The British Dam Society
Caring for dams, people and the environment

About Dams

Back to safetySafety - Floods

A dam is designed to hold back water that flows into the valley behind it, and to control the amount of water that passes through it. Hydrologists estimate the quantity of water that will flow into a reservoir. Civil engineers use this information to choose the location and height of the dam. The dam has to be high enough to ensure that it will not be overtopped by excess flood water, unless it is designed to do so.

Floodwater passing over the spillway of Treig dam near Fort William in ScotlandFloodwater passing over the spillway of Treig dam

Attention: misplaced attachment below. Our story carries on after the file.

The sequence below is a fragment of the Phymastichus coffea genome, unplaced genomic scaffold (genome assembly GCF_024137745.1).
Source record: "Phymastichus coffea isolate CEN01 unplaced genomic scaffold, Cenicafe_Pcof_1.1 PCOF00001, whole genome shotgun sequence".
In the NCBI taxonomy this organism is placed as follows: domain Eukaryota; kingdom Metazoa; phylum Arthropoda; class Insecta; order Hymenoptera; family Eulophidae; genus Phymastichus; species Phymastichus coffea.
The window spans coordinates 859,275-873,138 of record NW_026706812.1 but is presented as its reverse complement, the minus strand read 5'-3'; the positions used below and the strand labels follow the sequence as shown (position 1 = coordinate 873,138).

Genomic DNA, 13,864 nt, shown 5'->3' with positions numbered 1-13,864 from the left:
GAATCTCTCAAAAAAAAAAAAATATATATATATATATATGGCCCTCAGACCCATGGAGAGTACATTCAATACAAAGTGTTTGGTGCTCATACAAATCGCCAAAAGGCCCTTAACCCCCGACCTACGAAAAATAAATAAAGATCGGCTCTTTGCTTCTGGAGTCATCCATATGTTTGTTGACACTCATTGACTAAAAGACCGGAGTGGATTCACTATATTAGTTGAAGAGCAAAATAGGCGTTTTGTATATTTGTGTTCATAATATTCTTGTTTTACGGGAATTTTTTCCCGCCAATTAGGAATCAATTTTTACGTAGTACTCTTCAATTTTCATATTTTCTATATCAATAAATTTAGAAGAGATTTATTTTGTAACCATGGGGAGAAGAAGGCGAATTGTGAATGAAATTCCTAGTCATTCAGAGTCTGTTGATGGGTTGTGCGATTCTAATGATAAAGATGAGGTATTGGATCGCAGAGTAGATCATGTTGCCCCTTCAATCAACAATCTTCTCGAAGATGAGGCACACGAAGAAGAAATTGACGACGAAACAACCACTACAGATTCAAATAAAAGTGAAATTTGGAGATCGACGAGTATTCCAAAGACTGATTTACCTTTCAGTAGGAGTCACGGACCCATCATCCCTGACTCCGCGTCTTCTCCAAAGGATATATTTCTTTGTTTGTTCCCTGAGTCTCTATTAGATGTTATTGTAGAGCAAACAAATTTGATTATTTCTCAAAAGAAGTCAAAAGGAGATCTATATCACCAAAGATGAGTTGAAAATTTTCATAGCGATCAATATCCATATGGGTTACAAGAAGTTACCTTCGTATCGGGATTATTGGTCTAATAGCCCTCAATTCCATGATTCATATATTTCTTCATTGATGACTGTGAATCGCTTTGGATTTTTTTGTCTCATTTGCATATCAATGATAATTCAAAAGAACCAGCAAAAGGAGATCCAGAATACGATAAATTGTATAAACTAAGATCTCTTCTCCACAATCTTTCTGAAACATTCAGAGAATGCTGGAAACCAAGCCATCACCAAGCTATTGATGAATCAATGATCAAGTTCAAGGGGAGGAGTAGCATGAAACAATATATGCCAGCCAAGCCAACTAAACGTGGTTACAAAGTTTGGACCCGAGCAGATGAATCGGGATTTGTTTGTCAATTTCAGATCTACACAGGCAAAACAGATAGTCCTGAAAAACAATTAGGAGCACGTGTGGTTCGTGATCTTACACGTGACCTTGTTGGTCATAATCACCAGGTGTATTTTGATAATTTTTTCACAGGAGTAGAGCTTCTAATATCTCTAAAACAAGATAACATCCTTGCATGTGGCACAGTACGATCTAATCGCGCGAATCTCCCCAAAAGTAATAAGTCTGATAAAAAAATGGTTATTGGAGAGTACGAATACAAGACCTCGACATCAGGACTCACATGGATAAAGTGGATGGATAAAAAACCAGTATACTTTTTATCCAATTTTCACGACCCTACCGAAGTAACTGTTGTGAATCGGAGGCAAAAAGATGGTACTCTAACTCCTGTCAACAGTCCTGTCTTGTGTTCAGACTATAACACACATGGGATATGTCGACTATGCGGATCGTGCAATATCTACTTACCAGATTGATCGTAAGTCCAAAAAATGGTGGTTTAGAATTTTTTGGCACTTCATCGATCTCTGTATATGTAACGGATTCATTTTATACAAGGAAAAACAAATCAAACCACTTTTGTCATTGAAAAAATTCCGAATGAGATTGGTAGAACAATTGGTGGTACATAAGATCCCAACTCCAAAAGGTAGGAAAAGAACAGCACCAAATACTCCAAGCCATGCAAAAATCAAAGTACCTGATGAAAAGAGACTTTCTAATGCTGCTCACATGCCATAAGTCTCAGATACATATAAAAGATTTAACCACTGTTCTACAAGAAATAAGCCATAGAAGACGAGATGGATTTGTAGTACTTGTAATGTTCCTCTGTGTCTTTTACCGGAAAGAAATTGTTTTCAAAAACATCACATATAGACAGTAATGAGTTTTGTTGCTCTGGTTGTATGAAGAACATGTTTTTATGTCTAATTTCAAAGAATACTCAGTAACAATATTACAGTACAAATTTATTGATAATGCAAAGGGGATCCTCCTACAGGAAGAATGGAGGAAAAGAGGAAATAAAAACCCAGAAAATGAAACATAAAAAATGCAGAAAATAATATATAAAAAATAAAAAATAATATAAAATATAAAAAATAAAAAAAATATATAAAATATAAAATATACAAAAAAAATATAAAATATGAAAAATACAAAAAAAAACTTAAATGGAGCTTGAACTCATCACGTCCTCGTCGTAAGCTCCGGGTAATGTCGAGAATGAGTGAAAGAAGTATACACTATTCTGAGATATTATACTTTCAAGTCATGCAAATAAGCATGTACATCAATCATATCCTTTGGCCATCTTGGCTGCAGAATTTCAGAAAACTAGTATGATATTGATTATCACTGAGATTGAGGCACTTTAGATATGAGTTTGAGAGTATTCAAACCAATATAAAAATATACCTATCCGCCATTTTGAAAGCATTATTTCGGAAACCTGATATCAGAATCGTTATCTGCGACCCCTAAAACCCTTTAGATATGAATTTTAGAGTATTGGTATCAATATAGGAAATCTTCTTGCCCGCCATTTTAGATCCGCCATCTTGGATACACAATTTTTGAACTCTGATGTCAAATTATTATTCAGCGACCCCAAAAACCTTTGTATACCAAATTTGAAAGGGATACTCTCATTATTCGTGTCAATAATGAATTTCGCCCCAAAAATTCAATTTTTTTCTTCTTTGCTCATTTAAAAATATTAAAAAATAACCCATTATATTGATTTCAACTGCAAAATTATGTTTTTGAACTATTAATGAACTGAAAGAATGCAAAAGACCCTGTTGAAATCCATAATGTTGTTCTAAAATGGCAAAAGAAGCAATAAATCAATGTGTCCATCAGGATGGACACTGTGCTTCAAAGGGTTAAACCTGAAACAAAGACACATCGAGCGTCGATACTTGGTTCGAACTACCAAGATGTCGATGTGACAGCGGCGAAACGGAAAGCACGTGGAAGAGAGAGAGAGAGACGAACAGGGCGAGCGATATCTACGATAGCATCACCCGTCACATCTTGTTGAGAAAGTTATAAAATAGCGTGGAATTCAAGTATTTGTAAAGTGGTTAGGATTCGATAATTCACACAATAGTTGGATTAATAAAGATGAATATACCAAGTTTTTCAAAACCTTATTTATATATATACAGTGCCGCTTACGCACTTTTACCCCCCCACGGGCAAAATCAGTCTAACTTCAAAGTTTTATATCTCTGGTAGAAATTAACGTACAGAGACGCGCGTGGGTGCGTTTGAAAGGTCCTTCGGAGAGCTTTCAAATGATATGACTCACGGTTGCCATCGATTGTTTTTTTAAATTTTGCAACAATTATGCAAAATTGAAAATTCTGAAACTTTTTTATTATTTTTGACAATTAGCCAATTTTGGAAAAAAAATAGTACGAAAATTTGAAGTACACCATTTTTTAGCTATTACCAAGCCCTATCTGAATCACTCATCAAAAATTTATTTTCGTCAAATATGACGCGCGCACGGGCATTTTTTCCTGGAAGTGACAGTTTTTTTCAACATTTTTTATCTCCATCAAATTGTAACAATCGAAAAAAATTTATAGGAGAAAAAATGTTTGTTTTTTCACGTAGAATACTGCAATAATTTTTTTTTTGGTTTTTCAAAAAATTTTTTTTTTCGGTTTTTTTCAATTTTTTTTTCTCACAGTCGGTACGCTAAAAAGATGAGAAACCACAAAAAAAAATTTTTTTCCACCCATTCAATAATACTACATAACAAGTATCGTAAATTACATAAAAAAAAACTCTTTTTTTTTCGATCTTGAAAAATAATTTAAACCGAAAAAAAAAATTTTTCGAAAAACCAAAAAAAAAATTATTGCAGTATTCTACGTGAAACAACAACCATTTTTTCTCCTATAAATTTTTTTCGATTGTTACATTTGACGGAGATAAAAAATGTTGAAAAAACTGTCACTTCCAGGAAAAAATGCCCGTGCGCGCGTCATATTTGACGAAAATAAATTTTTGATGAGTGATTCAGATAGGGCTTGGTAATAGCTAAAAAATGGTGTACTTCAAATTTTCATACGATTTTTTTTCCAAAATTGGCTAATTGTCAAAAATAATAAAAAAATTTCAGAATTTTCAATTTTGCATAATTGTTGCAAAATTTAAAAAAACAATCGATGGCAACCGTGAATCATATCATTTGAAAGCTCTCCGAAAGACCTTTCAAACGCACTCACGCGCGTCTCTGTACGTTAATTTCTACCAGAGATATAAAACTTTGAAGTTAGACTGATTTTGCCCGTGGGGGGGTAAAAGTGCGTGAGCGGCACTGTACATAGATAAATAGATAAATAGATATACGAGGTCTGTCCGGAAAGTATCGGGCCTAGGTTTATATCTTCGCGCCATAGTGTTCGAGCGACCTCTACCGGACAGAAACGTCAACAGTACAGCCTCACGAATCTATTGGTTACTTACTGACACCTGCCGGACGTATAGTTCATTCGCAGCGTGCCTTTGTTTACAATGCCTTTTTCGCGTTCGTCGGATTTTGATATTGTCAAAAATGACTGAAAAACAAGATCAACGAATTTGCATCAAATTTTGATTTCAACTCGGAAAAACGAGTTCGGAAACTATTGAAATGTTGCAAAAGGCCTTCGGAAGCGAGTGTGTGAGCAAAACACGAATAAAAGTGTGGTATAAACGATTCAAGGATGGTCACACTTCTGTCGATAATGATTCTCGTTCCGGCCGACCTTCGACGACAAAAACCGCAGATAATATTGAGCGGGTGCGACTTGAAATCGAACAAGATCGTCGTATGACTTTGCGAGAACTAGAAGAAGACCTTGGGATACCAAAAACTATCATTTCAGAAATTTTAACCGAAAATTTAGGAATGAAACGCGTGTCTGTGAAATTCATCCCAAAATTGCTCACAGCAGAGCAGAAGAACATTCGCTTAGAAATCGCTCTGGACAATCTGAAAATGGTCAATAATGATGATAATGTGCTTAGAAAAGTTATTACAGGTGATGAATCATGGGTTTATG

Accidental overtopping could damage property downstream. Worse, it could wash away part of the downstream side of an embankment dam, affecting its stability, and causing it to collapse. Then, a catastrophic flood could occur as the water is released from the reservoir, causing death and destruction where the people live downstream.

Model of the spillway for Trieg Dam

A scale model of the spillway for Trieg Dam

Floodwater is usually passed through a reservoir using a spillway. Where people and property are at risk, it is important that spillways can safely pass the largest flood imaginable. Hydrologists estimate the size of this flood by studying past rainfall records for the area and considering recent climate changes. They use the information to design new spillways and to check existing ones. Often, small-scale models are used to check the design.